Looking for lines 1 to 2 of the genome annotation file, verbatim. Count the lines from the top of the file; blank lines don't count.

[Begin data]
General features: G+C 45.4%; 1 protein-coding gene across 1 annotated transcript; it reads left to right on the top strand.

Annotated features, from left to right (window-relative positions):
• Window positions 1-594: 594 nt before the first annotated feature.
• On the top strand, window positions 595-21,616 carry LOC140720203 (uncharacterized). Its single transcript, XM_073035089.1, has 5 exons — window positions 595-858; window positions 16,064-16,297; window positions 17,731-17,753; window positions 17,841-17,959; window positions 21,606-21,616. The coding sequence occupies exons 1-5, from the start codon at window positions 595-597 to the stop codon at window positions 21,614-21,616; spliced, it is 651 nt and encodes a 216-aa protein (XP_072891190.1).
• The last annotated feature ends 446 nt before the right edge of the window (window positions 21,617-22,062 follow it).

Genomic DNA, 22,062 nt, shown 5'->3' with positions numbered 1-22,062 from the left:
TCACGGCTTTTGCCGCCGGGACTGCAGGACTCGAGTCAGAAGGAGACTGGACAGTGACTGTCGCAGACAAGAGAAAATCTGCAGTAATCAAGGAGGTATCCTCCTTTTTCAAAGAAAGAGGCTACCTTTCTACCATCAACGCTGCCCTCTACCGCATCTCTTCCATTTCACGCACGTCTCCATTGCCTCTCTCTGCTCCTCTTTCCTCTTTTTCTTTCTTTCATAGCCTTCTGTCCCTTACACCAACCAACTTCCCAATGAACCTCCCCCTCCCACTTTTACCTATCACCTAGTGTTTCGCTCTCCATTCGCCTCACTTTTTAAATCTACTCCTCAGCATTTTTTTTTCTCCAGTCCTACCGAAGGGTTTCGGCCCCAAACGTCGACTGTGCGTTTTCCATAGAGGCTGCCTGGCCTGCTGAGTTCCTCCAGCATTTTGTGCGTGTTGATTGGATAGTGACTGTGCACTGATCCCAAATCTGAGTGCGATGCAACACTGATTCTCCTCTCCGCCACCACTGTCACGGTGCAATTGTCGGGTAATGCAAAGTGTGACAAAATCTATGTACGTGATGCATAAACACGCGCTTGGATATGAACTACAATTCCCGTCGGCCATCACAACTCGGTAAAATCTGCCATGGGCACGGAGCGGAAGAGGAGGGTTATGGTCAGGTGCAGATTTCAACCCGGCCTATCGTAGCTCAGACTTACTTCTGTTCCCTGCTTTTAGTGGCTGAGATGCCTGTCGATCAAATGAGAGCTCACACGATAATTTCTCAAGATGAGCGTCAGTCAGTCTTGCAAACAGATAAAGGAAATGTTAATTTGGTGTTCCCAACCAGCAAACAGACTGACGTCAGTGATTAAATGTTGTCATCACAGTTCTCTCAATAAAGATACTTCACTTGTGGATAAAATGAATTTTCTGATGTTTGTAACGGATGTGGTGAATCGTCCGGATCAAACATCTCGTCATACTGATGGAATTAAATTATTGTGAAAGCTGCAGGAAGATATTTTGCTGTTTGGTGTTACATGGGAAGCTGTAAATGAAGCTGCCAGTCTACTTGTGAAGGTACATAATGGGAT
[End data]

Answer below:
General features: G+C 45.4%; 1 protein-coding gene across 1 annotated transcript; it reads left to right on the top strand.

Annotated features, from left to right (window-relative positions):